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And then there is the peanut.  She’s just about THREE months now.  Suddenly, she’s very smiley and engaging.  She’s making some other noises than crying.  Her first noise was an “are you kidding me??” yelp.  Now there are happy coos as well.  Her physical progress is… progressing.  In PT, we’re using some kinesio tape on her belly to help her build up strength in her core.  She’s not able to lift her head up as well when she has it on, but I’ve been assured that she’s not regressing, she just has to re-learn to lift it using the correct muscles and posture.  She also gets to start wearing “hip hugger” pants to keep her frog legs from turning into a long-term problem.  We’ll see the developmental therapist next week, but I’m sure she will be happy to know that Tessa is smiling much more, maintaining eye contact (mostly with me), and when I move out of her vision, she looks for me.  Small victories.  And then there is speech.  No progress to report here with Tessa.  She’s still feeding in the side-lying position and doing well with that.  I’m also more comfortable with it – and getting more comfortable letting other people feed her in that position.  We were working on a transition to more upright, but she has had a cold for a few days and it’s hard enough to get the food in with a stuffy nose that we’re waiting until that clears up to experiment.  For now, the focus is on holding her differently so that she gets used to being in a more upright position.  We’re still doing some mouth-stimulating and working on the pacifier (though she has found her thumb and really likes it.  


I made the mistake the other day of pulling out Ellie’s baby book and looking at what she was doing at 2-3 months.  Well,  I don’t know if it was a mistake, but it certainly hit me like a ton of bricks that Tessa is just going to take longer to do what her sister could.  I’m wondering what this little girl is going to be like when she’s bigger!!  Who will she be?  What will she sound like?  What will she do?  Don’t we ask those questions about all of our children??  I’ve been forcing my way through the book Eat, Pray, Love for months (I have no idea why it’s taking me so long) and she wrote about these phrases that you chant through meditation to center yourself.  I don’t meditate (do people really have time to do that??), but I do have my own phrase running through my head when I get frustrated: she will do it, in her own time.  Sometimes I need to say it a lot, other times not at all.  But it’s a reminder to me that we’ll get there.  In her time.

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A lack of productivity

I am two weeks-ish away from the end of my maternity leave.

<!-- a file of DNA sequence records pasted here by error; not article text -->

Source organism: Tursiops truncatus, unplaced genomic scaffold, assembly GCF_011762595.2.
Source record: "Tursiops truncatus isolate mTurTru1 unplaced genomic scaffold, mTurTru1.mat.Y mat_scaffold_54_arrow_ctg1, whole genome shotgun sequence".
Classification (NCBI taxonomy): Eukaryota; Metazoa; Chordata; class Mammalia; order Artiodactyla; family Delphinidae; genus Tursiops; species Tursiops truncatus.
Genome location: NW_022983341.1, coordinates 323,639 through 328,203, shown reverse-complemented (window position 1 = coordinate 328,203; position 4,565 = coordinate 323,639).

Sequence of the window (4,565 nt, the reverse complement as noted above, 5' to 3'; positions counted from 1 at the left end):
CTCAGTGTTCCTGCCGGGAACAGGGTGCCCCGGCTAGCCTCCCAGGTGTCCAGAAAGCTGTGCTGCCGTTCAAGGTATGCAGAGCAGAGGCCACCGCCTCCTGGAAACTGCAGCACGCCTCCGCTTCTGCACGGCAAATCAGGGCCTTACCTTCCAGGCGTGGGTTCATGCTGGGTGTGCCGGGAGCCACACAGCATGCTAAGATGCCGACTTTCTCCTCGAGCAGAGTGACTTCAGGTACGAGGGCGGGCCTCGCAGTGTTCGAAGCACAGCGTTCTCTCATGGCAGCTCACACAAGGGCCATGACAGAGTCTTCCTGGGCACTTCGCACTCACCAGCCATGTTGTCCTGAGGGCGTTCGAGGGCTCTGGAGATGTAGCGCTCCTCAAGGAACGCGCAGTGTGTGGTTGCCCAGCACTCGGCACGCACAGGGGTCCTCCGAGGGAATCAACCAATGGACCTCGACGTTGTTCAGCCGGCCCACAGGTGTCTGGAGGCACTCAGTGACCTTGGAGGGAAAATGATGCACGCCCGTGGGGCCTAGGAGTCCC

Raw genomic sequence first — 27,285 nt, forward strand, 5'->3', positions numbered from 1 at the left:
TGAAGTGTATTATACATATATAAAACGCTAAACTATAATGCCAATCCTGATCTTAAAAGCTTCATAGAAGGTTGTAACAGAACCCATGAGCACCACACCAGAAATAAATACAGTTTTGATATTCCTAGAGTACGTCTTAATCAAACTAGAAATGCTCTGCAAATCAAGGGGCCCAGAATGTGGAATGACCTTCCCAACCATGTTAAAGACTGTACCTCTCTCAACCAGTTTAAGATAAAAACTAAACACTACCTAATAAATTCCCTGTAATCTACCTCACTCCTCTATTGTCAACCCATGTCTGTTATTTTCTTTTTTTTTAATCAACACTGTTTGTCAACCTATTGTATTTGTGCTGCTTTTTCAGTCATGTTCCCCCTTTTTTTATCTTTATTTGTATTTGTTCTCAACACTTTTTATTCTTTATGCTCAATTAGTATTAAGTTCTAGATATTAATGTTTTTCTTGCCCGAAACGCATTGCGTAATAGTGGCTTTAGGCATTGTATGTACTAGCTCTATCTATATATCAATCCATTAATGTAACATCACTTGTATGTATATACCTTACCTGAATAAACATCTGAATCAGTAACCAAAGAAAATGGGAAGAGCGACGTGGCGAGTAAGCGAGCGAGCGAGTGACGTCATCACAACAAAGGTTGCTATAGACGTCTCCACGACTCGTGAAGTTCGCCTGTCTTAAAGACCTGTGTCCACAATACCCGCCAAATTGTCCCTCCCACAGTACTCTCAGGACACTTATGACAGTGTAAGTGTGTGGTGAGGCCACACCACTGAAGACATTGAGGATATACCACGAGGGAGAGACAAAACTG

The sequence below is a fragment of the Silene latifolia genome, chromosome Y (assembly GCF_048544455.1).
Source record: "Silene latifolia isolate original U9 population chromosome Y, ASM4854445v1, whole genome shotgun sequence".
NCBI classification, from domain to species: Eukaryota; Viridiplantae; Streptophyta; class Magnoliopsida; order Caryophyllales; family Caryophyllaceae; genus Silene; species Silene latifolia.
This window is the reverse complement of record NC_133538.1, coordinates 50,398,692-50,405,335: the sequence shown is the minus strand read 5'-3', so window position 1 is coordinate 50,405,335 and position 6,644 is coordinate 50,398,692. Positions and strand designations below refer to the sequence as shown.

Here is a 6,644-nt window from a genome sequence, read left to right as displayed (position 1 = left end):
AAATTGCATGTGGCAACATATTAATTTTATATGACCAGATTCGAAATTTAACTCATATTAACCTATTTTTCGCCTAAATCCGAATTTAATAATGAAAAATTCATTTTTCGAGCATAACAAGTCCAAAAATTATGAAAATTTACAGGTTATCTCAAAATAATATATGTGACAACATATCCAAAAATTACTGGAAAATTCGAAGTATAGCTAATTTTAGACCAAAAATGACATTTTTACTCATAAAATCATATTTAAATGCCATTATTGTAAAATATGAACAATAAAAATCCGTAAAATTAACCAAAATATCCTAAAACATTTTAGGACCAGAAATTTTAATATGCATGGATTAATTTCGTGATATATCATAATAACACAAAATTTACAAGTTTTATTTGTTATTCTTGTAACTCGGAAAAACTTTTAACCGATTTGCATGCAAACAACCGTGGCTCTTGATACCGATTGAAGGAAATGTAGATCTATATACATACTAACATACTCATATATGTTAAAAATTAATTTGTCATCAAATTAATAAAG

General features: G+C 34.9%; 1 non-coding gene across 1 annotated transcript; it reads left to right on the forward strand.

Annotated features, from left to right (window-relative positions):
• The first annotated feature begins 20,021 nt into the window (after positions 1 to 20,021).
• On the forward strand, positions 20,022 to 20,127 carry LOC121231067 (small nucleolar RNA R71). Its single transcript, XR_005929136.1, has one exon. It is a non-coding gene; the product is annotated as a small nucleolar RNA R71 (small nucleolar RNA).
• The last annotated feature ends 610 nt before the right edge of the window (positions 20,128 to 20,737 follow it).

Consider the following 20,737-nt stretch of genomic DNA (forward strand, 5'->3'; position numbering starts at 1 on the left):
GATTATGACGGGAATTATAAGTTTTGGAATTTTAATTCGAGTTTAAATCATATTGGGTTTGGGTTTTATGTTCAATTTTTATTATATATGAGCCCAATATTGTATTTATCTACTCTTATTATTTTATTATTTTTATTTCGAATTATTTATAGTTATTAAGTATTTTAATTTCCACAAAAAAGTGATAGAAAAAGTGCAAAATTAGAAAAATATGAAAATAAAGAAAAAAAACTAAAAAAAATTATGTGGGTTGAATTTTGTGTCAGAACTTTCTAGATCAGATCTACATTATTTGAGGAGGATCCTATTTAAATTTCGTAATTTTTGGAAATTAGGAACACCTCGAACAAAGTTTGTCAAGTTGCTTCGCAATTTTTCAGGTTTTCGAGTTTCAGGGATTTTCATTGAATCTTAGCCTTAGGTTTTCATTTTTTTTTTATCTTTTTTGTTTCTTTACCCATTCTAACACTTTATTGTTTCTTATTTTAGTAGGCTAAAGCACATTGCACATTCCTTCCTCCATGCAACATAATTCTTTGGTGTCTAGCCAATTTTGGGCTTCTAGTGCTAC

For the record, I don’t think time has flown by.

However, I am also in denial about actually working again. It has been so long since I was in front of my classes. Especially considering that no one (and I mean no one) could have imagined the birth of my girl would be what, and when, it was.

I’m looking around my home tonight at my half-finished projects, wondering what exactly I accomplished in the last three months.

Back in September, the big conversation in our house was ‘should I take 6 weeks or 12?’ I really like to work. I was afraid that I would be bored at home. I wanted six weeks, we compromised on nine. And as my nine-week mark passed this week, I have to swallow my pride and say that John was right on this one and I’m so thankful that I was able to be home with Tessa for 14 weeks total. (I hate to be wrong. I cried tears of joy when they told me Ellie was a girl simply because I was right and everyone else was wrong.)

When we decided on nine weeks, I made myself a list. I had big plans to get some serious work done around the house. I had books to read. There was even a Pinterest board created called “my lonely leave,” filled with crafts and projects to keep me busy.

And after nine weeks, I still have Christmas presents to be put away.

But I have accomplished so much… learned so much… grown so much. I’m comfortable going back now, though we haven’t come as far with Tessa’s feeding as I hoped. Still, it is enough.

My house might not ever be clean again, but it is enough.

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Happy birthday, Love!

(This is my second post in a month dedicated to my husband.  My apologies.  He’s embarrassed, which is kind of why I do this.)

The past weekend was so incredibly busy for our family, but also so joyful!  We celebrated my husband John’s 29th birthday.  I love his birthday because every year, I am reminded of how wonderful our friends and family are.  We are so blessed!!!  We always celebrate with a night out at a favorite bar that serves a variety of craft beers (as well as vodka cranberries…. which is why I’m still tired today).  So many of John’s friends come out to have a drink with us.  We were even joined this year by one of his best friends and his girlfriend, Aaron and Kim, who flew in from Kansas as a surprise!!  So cool!  I love Kim because she’s in a PhD program for child psychology and even when I tell her the craziest of stories about my children, she assures me that they are just fine.  🙂